Kidney Transplant Journey

Living Donor Program   Kidney Transplant Outcomes   Access FAQs

A kidney transplantation truly is a journey, with distinct steps before, during and after the surgical procedure. Though each patient case is unique, the three key steps in the transplant process typically include patient evaluation, preparation for transplant surgery and post-surgical care.

A patient’s physician determines when a patient is a candidate for a kidney transplant. Piedmont Transplant Institute feels passionately about live kidney donation and the life-saving benefits for patients with kidney failure. Patients who receive a living donor kidney transplant typically spend less time on the waiting list, could potentially avoid the health and quality of life challenges of dialysis and achieve better short and long-term outcomes.

If a living-donor organ is not available, the patient is placed on a national waiting list for a deceased donor kidney, however the best option is to continue to search for a live donor. Live donors offer the best outcomes for you to live a long life with your kidney transplant. Share your story! Find a donor to save your life!

Establishing Compatibility

To make sure that a transplant has a greater chance for success, the donor kidney is checked for compatibility to ensure great outcomes and maximize the life of the kidney.

A matched donor can donate directly to the intended recipient. If no matched donors are available, living donors can enter a "paired exchange" which allows unmatched pairs all over the country to donate to one another so that each recipient can receive a living donor kidney instead of waiting years for a deceased donor kidney.

Medical Evaluation

After you have decided to go ahead with kidney transplantation, the next step is to have a complete medical examination and a series of diagnostic tests to determine whether or not you are a good candidate, including:

  • Comprehensive history and physical examination by a transplant nephrologist
  • Surgical evaluation by a transplant surgeon
  • Evaluation by a transplant dietitian
  • Evaluation by a transplant social worker to assess family or other support systems that may be necessary to ensure proper care post-operatively
  • Chest X-ray to check the lungs for disease
  • Cardiovascular tests – EKG – to evaluate the condition and strength of your heart
  • Blood tests consisting of blood chemistry, kidney function and immune system test
  • Ultrasound to look at your kidneys and surrounding structures
  • Transplant psychiatric evaluation in order to determine your understanding of the benefits and risks as they were explained to you

Typical kidney transplant surgery takes from two to four hours. A healthy kidney (from either a living or deceased donor) is surgically placed in the pelvis of a patient with end-stage renal disease. Blood flow is established by connecting the artery and vein of the transplanted kidney to the recipient’s iliac vessels. These are the blood vessels that supply blood to the lower abdomen and legs. Urinary flow is then re-established by connecting the transplant kidney ureter to the recipient bladder.

Complicated cases (for example, patients who have had multiple previous surgeries or have unusual anatomy) may require placement of the kidney in other locations in the abdomen and use of different blood vessels. These situations also require significantly more time in the operating room.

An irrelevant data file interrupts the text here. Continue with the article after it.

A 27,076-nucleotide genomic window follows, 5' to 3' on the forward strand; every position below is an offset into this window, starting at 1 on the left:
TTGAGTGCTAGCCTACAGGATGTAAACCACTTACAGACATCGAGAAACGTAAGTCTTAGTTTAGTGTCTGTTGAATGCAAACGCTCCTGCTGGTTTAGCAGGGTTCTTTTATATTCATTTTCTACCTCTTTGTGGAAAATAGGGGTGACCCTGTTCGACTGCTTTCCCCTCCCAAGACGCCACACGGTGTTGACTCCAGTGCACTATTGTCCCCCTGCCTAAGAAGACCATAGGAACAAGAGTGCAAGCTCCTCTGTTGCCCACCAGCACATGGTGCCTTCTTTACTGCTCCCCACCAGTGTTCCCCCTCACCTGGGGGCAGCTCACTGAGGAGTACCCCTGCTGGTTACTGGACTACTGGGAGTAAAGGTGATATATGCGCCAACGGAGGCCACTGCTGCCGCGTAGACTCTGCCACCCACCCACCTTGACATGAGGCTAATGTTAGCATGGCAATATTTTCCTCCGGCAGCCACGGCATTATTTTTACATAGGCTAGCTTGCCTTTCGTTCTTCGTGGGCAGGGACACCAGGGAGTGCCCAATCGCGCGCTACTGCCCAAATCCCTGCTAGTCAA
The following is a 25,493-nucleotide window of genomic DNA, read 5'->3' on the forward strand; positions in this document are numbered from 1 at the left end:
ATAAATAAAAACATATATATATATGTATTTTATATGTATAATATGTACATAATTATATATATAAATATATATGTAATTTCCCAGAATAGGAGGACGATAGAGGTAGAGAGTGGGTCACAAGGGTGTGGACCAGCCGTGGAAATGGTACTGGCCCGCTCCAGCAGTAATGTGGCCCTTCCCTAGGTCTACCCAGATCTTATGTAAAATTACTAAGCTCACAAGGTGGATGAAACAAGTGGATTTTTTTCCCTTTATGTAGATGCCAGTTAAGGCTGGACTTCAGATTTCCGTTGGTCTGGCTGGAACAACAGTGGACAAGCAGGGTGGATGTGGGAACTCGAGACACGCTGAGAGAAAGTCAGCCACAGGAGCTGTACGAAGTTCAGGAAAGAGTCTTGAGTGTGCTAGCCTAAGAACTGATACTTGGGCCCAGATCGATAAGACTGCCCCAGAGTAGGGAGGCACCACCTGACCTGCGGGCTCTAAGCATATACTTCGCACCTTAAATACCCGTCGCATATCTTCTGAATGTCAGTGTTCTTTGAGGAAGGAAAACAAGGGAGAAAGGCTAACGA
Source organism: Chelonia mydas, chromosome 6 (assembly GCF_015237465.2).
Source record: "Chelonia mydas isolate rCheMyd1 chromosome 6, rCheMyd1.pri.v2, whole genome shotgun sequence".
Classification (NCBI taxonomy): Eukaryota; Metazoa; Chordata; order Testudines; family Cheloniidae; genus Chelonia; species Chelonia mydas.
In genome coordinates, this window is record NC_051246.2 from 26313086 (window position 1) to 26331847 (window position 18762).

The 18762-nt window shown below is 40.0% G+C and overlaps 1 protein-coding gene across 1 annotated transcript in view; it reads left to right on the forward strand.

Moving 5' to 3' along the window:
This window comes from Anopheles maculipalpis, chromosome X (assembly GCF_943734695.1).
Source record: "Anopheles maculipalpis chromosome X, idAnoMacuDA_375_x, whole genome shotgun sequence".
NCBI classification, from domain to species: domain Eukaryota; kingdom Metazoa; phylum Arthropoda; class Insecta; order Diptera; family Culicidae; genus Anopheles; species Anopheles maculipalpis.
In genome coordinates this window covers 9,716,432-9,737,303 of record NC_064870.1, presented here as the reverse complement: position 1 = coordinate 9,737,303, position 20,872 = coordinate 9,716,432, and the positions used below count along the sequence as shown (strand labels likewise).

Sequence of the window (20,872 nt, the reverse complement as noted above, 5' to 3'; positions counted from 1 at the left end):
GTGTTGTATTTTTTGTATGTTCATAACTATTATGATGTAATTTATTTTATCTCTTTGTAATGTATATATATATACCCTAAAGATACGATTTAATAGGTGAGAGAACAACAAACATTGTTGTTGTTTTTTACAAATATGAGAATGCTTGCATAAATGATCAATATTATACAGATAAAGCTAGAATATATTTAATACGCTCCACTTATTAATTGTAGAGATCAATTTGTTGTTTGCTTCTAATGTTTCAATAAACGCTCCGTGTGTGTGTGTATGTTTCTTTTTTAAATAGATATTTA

Once blood flow is established in the new transplant, the kidney will begin filtering, removing waste and producing urine. The native kidneys are usually not removed and will no longer function. Most kidneys will begin to function within 24-48 hrs. However, up to 30 percent of kidneys, particularly those from deceased donors may take several days to weeks before working normally.

Possible complications include:

  • Your body may reject the donor kidney.
  • The daily medication to combat organ rejection that is required for life may have side effects.
  • You may have an increased susceptibility to infection as a consequence of immunosuppressive medication.

What to Expect After Surgery

After your surgery, the Piedmont Transplant Institute team will follow you closely. You will be required to take immunosuppressive medication to help prevent rejection of the kidney transplant.

Immunosuppressants cause the body to lower its defenses and accept the new organ, but in doing so make you more vulnerable to some infections. The tradeoff is necessary to maintain function of your new kidney.

Possible Infections
The most common infections after transplant are viral, bacterial and fungal. Signs and symptoms of infection include:

  • Fever over 100°F
  • Flu-like symptoms, such as chills, headache, muscle aches, dizziness or fatigue
  • Cough or shortness of breath
  • Sore throat
  • Gastrointestinal discomfort, such as pain or burning during urination, uncommon frequent urination or foul-smelling urine
  • Pain over the transplant area
  • Skin irregularities, such as swelling, redness, a sore or wound that doesn't heal or continuing drainage from the wound

In addition, you need to keep an eye on signs and symptoms of acute rejection which can mimic some of the features of infection such as fevers and pain over the area of the transplant. A sudden decrease in urine output should also be reported your transplant coordinator as this is sometimes a sign of kidney dysfunction.

Living with a transplant is a lifelong process. Regular visits and frequent contact with the transplant team are essential. Piedmont Transplant Institute provides support every step of the way in your transplant journey, at a time when you need to focus your energy on treatment, recovery and return to health.

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